BERKELEY (KPIX) — A Bay Area man who won a groundbreaking lawsuit against Monsanto spoke out in Berkeley Wednesday night after accepting a reduced award in court.
Dewayne “Lee” Johnson, the Bay Area man who took on Monsanto and won, spoke publicly in the U.S. for the first time since his trial ended and said the fight isn’t over yet.READ MORE: COVID Vaccines: Marin County Set To Expand Eligibility; Seniors Say Finding Appointments Still A Challenge
Johnson walked into a Cal conference room Wednesday fittingly dressed in an Army fatigue jacket.
“This is way bigger than I am. I’m just happy to be a part of it,” said Johnson. “Like I said, I’m the leaf that didn’t die.”
Johnson is the Benicia school groundskeeper who won a $39 million dollar settlement after claiming that Monsanto’s weedkiller Roundup gave him cancer.
On Wednesday in front of a standing room only crowd, Johnson talked about how he was exposed and what led to the lawsuit.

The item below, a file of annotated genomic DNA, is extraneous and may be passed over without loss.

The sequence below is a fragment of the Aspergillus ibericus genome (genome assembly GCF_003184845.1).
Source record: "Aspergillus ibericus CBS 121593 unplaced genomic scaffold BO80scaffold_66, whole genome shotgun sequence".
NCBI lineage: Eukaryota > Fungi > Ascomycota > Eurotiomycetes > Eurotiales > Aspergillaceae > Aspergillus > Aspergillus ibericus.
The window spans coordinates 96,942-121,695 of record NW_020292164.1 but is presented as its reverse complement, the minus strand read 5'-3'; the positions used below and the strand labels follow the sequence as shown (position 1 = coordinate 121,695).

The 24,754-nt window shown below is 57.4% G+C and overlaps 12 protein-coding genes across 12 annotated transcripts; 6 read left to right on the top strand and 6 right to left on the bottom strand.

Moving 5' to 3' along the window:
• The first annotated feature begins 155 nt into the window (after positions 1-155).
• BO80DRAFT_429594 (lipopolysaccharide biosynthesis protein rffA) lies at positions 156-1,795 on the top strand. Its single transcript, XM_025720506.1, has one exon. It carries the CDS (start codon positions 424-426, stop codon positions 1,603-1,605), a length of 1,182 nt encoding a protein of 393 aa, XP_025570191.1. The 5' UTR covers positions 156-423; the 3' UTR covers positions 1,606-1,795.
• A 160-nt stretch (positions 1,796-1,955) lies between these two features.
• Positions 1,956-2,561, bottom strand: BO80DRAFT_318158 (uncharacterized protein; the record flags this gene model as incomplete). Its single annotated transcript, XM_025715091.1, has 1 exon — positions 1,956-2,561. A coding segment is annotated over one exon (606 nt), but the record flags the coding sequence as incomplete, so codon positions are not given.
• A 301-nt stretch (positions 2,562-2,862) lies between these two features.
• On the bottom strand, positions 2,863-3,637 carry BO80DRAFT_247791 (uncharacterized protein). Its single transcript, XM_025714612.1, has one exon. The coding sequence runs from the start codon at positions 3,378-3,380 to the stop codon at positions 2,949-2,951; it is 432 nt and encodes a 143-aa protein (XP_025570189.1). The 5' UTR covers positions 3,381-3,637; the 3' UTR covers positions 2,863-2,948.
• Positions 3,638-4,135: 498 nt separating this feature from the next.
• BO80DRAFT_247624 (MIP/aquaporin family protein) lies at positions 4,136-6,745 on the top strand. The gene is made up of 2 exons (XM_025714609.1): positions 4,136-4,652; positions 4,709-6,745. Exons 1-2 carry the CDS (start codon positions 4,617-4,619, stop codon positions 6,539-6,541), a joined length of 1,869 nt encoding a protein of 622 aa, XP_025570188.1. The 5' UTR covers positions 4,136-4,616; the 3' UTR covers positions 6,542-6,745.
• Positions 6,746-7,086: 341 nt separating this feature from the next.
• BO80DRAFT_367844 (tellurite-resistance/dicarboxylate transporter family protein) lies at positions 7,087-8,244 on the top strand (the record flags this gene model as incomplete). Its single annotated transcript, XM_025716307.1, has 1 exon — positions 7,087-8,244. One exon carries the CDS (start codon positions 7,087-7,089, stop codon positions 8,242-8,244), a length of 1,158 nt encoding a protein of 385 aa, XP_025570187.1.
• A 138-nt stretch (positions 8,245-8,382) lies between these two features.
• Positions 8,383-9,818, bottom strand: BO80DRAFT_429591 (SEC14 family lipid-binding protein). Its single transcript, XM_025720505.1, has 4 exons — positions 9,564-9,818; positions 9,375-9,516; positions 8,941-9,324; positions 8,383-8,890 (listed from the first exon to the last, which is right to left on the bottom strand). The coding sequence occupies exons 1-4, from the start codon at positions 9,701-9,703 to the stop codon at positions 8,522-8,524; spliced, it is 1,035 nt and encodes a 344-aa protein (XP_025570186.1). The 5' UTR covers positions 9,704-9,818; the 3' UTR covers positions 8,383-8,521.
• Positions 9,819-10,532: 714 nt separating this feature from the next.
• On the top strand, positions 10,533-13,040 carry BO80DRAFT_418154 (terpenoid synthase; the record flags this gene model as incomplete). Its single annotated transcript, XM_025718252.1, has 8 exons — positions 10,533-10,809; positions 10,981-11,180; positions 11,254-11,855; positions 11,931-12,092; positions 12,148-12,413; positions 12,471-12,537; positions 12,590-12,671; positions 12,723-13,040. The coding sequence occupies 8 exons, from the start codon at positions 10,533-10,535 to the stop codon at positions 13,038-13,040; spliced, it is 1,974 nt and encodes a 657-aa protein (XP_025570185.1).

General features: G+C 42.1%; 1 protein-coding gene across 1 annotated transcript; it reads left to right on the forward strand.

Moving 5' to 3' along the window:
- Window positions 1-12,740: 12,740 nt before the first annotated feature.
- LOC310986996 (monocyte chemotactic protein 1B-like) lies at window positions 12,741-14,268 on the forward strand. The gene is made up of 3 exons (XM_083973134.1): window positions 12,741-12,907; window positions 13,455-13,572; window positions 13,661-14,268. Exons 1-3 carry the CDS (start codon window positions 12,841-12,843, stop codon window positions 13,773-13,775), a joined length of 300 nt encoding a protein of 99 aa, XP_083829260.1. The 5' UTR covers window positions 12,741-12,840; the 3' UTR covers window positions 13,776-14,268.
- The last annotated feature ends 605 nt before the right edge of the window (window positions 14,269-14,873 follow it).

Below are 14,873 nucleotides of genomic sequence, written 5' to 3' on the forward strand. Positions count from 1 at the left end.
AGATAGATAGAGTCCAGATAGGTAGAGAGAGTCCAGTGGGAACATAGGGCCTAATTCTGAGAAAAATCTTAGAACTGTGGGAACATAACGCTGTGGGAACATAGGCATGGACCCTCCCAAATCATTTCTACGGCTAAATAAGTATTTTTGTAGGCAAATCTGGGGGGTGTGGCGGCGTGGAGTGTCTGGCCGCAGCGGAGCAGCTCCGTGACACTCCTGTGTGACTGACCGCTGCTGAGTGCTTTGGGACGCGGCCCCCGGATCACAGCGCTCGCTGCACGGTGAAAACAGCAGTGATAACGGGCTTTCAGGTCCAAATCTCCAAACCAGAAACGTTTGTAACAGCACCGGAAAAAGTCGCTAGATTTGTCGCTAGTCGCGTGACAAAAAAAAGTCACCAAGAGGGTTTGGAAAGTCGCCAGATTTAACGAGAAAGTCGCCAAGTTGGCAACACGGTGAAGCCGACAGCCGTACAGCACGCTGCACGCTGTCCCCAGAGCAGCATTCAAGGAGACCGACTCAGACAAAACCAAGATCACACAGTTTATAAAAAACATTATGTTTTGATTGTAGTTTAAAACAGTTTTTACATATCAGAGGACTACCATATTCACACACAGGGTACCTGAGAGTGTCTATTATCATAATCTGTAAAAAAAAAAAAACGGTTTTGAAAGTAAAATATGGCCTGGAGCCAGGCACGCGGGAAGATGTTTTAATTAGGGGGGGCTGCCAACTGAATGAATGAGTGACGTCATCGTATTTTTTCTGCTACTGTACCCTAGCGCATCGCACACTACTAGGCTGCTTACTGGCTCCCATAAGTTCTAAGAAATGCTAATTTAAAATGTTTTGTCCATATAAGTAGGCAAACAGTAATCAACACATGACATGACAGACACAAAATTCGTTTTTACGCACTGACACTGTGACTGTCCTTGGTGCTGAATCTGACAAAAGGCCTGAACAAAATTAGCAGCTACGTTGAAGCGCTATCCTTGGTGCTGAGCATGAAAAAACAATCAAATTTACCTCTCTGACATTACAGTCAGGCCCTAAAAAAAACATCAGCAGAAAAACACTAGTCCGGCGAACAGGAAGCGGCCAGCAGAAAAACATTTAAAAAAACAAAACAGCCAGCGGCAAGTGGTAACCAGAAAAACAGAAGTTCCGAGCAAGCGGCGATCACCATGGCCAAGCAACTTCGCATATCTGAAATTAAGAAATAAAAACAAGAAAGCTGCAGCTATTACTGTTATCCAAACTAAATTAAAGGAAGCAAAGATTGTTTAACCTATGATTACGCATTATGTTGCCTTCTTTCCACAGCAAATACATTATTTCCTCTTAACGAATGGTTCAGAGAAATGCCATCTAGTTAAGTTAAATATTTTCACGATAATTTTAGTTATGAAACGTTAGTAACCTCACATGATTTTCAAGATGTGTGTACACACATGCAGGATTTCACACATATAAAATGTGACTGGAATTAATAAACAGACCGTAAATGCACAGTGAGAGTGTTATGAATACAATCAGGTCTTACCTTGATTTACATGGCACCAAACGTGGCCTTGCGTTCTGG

“When I brought it up to my supervisor, he told me, ‘I think it takes years for you guys to get cancer from that stuff,'” said Johnson, getting laughs from the crowd.READ MORE: Stunning Yellow Superbloom Pops Up In Half Moon Bay - 'It's Perfect'
Johnson is considered a rock star in environmental circles. He is the first person to beat Monsanto in a legal battle.
“Mr. Johnson is courageous. He is kind,” said Mackenzie Feldman, the co-founder of the activist group Herbicide-Free Cal. “I feel very grateful to call him an adviser to this campaign.”
Still in litigation, Johnson is now working with Herbicide-Free Cal, the group that brought him to speak on the UC Berkeley campus. Feldman slipped him a note at trial, telling him about her group’s goal of reducing the use of herbicides on campus with his help.
“We banned it from three of the biggest green spaces on campus,” said Bridget Gustafson, who co-founded the group with Feldman.
They say they’re not finished yet.
“I just launched a campaign to ban herbicides on all the UC campuses,” said Feldman.MORE NEWS: COVID: Santa Clara Supervisors Approve $5/Hour Grocery Worker Hazard Pay
The organizations ultimate goal is to eliminate pesticides from every campus in the country.